Medellín
National Geographic Traveller (UK)|South America 2018
Medellín

Medellín’s tragic past informs — but can’t dampen — its dynamic present. Colombia’s boomtown of new beginnings is a warm, welcoming mass of contradictions.

Michael Parker-Stainback

Upward is the preferred direction in today’s Medellín. The urban sprawl crawls inexorably up the verdant hillsides of the surrounding Aburrá Valley. Once forgotten margins are now some of the city’s most dynamic and creative areas. Lofty innovations are trickling down, too, to districts whose ground-level is a riot of art, design and commerce, along bustling streets and in long-dormant industrial districts now awash with edgy new museums, quirky shops, all-night music and dance venues, sexy bars and coruscating restaurants. The people of Medellín are looking up, too, asserting the city’s pleasures as part of the post-Escobar future. Best of all, they do it with the signature warmth and openness Colombians hold on to in good times and bad.

El Poblado: On a high

A long ride from the airport takes you to the once-suburban, now red-hot neighbourhood known as El Poblado — a kicky, lushly manicured zone that creeps and weaves amid the hills on Medellín’s south-eastern side. For now, it’s the city’s most fashionable area, home to almost every notable restaurant, nightclub and hostelry.

In blocks that radiate from the always-carnival-crowded Parque Lleras, I plunge into the all-night Medellín that’s raved about, hangover be damned. Streets are chock-a-block with shadychic bars — everything from stylish cocktaileries to rock clubs and gay bars; dining rooms in iterations from junk-food to white-tablecloth (but never starchy); and throbbing after-hours venues (dress up, take money). Each is more appealing than the next; tables groaning beneath clusters of friends glued to intense, chattering conversation. I sit at a sidewalk table at Altagracia eavesdropping on El Poblado’s unending pageant of revellers, a human zoo that welcomes all.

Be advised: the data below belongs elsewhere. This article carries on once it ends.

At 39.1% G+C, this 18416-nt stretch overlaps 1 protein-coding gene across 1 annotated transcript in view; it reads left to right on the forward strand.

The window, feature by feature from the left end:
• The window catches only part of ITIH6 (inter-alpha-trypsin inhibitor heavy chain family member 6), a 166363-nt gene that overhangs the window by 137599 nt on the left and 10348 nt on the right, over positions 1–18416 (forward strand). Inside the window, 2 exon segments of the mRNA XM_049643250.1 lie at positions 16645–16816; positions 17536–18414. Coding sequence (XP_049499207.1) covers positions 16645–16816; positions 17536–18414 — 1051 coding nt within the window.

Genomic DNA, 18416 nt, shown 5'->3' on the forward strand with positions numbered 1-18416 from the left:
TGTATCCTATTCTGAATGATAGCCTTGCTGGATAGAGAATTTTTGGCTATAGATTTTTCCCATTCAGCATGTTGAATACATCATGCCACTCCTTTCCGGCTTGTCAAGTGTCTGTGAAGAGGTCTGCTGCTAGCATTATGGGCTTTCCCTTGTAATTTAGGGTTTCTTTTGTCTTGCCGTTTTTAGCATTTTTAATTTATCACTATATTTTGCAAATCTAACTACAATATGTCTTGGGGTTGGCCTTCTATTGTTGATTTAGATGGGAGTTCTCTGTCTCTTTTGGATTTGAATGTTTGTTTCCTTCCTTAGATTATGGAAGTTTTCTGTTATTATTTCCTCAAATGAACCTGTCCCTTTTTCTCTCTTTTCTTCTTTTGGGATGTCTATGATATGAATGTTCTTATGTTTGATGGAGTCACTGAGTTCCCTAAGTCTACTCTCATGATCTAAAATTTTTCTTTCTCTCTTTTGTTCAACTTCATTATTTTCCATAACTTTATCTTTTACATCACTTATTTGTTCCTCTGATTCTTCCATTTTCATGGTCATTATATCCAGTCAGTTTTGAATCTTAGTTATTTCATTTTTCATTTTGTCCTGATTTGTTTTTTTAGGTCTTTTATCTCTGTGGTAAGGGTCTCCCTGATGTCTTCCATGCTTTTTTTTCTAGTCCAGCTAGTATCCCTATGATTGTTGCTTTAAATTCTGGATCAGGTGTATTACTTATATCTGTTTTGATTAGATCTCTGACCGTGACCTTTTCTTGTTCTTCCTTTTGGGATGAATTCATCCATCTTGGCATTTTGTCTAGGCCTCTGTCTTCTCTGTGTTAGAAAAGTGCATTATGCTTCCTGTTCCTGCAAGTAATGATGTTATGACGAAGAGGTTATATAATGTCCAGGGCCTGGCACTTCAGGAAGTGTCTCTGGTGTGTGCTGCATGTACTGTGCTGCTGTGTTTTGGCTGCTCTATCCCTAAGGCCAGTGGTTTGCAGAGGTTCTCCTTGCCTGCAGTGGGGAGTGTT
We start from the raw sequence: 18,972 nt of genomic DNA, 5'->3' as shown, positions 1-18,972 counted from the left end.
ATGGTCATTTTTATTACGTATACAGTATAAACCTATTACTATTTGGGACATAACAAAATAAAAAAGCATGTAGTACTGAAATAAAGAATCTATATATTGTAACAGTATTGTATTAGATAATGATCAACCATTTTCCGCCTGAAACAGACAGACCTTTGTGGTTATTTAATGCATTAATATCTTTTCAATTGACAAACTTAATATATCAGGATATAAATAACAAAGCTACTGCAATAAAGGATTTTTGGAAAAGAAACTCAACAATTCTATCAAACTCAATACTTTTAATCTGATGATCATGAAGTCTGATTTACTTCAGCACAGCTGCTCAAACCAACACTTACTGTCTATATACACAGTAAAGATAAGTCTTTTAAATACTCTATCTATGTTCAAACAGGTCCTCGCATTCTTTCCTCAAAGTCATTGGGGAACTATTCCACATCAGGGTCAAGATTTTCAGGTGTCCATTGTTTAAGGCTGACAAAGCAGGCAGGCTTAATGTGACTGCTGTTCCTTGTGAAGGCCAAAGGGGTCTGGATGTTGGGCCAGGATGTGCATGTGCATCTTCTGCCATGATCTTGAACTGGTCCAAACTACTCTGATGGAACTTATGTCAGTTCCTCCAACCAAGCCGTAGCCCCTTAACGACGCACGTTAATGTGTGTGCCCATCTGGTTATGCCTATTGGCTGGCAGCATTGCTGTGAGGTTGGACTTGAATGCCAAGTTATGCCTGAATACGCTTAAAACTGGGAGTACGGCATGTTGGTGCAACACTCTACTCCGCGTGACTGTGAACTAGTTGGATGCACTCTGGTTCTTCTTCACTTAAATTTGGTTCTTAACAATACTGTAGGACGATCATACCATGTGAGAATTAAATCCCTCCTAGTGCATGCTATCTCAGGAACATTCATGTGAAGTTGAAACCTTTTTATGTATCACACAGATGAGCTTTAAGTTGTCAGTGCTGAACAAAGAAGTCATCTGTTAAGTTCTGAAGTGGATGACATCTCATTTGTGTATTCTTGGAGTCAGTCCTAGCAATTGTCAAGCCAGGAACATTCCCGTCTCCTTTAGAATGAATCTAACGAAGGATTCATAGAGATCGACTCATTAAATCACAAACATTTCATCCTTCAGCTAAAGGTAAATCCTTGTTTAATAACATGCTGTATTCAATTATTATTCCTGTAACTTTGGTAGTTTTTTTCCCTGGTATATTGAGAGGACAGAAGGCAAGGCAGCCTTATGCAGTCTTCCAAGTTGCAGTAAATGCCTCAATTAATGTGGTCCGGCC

Big nights — there’s no other kind, it seems, in Medellín — mean a pre-party libation at hotspots on Carrera 35 and nearby lanes; late suppers at glittering, celebrated restaurants; and, inevitably, clubs whose volume levels leave you with no choice but to boogie. I can sleep tomorrow.

Such hotel options range from corporate competent to wild, look-at-me boutiques (be sure to duck into Hotel Charlee and have a drink on the terrace, with its breathtaking views of the city’s tallest towers); hippie hostels also abound. I love Patio del Mundo, a ‘BnB’ (note sans Air) in a former ranch-style mansion, now outfitted with five-star touches that embody Medellín’s vibe as one of South America’s most ambitious, everything’s-up-to-date cities. Million thread sheets aside, best of all is the hotel’s extensive veranda and garden, on two levels — an Eden I still don’t believe is the work of just two full-time gardeners. Open-air breakfasts feature refined patisserie — plus fruits only Colombians know — amid springtime showers that drip from serpentine vines and splatter onto platter-sized leaves. A seductive tonic for El Poblado’s relentless nights.

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South America 2018